Internet is widely used for getting information about health and its problems. Many websites provide excessive information, treatment plans, and experiences related to the health problems. Recent years, social media platforms are extensively used for advertising, providing personal experiences, new approaches, and health problems.
YouTube™ is an online social media service founded in 2005. YouTube™ is accessible through a variety of media platforms and it is the third most frequently visited website on the Internet, after Google and Facebook. The presence of easily accessible websites that can provide online information to patients should theoretically allow them to make better-informed choices in relation to their health care.
One of the most popular social media networks, Instagram, has a valuable source of health information but misinformation or misdirection for patients becomes a serious problems for these social networks. A variety of hashtags has started to appear in the Instagram for patients, specialists and they can discuss or provide their experiences, symptoms, or treatments. In the literature, few studies were performed on the relationship between the social media platforms and orthognathic surgeries.[5-7] However, SFA and its relations with social media are not evaluated.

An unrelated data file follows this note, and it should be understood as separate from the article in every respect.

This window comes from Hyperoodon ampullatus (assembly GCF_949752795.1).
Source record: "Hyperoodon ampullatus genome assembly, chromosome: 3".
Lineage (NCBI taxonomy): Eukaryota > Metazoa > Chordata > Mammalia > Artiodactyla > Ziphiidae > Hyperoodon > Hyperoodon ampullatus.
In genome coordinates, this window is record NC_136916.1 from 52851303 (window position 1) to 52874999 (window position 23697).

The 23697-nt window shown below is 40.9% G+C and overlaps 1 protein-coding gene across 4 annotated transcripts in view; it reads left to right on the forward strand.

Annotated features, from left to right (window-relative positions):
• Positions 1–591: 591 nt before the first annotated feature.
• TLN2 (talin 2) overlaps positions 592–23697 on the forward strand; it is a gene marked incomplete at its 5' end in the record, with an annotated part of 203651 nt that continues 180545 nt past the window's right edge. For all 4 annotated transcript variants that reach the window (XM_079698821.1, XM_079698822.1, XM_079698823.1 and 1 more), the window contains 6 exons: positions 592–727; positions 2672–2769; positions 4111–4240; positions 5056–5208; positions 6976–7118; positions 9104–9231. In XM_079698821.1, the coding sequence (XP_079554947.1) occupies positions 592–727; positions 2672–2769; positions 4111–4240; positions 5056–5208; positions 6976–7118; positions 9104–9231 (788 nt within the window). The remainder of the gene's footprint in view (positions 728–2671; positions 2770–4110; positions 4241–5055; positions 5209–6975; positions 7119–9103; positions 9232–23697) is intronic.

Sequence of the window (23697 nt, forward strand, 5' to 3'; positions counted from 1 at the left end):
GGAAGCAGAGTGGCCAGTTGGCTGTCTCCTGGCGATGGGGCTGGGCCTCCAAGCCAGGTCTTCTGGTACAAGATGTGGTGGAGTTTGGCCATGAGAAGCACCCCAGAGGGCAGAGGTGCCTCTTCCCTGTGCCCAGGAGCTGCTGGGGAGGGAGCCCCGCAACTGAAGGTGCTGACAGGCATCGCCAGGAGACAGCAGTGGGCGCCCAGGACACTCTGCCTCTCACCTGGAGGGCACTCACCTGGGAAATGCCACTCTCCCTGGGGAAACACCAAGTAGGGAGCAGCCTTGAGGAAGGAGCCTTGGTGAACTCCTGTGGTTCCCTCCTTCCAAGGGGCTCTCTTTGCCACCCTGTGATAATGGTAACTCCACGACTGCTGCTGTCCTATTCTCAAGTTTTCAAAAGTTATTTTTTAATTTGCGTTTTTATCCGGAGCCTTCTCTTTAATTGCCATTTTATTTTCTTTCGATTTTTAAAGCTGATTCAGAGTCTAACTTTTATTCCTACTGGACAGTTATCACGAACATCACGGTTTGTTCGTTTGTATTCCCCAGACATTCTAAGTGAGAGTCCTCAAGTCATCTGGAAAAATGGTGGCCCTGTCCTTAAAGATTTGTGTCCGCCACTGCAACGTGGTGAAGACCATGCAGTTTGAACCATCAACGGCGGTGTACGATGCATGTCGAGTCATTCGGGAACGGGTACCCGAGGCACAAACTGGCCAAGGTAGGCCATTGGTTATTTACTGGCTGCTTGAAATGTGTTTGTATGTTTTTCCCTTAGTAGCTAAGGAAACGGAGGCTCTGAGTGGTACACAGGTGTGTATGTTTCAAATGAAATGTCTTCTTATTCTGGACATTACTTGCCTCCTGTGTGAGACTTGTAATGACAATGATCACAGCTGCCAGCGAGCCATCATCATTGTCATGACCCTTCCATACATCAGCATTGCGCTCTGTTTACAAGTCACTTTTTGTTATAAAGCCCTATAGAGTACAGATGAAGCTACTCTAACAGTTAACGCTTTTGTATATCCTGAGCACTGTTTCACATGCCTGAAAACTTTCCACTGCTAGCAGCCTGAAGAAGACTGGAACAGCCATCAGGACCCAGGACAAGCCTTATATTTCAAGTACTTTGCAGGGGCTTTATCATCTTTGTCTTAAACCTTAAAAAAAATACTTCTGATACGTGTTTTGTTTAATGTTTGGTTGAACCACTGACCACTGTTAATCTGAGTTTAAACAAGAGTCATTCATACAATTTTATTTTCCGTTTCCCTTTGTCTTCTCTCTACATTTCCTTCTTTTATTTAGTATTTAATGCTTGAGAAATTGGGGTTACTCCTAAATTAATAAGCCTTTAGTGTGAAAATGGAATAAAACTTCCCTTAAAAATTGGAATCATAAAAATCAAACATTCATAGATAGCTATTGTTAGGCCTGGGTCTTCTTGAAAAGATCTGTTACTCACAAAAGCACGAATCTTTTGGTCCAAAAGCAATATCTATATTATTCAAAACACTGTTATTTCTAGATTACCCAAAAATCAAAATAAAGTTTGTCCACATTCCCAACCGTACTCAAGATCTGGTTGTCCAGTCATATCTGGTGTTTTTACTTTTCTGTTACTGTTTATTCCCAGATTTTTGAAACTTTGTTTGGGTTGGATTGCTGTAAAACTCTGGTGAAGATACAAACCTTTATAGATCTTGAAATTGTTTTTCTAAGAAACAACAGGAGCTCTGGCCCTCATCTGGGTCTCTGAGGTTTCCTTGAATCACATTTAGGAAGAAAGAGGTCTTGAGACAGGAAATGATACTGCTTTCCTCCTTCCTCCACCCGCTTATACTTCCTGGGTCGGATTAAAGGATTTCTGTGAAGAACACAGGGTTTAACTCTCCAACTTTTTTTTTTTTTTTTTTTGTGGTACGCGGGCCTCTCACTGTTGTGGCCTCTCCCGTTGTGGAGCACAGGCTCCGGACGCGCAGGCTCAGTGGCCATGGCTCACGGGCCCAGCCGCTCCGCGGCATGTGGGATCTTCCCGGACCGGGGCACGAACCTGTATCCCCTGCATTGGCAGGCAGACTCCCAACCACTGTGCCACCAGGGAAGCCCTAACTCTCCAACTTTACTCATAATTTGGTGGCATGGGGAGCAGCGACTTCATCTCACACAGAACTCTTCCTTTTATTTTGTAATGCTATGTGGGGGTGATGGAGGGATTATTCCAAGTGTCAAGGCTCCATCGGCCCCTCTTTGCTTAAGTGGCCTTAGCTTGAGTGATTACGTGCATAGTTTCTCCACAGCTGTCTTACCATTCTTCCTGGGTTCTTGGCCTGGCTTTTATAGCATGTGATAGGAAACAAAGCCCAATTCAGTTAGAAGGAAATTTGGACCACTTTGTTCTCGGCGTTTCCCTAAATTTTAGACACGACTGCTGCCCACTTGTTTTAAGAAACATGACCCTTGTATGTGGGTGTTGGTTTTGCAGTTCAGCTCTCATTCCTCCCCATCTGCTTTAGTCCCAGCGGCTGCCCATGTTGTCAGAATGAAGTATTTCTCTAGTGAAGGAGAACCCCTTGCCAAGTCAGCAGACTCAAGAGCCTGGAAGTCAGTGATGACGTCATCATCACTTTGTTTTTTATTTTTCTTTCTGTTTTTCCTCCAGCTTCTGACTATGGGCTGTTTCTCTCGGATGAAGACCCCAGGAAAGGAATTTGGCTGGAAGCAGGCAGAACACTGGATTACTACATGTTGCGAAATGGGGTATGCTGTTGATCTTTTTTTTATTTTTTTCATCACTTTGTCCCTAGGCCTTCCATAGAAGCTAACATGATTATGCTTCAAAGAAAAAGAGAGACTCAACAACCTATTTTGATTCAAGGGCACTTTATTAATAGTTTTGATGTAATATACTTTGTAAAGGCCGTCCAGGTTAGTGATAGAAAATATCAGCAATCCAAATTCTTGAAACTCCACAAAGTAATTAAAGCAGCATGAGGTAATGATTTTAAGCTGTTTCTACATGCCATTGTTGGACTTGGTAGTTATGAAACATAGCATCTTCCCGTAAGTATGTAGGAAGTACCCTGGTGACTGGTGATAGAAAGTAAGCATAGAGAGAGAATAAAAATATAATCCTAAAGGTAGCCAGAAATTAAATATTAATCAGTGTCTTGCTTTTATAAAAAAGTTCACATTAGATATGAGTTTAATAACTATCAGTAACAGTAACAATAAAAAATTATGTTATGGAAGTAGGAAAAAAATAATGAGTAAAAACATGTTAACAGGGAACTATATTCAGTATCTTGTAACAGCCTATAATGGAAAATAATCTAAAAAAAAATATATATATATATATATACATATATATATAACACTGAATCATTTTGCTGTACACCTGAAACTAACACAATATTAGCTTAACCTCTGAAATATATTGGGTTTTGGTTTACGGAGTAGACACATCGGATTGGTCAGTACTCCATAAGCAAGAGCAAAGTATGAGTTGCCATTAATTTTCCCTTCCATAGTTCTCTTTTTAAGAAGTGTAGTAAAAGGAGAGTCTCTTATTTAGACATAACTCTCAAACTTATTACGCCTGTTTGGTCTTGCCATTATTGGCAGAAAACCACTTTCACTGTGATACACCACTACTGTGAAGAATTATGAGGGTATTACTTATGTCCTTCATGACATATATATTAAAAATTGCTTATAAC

The aim of this study was to evaluate the content and quality of videos and photos related to the surgery-first approach (SFA) process on YouTube™ and Instagram, one of the social media tools.
MATERIALS AND METHODS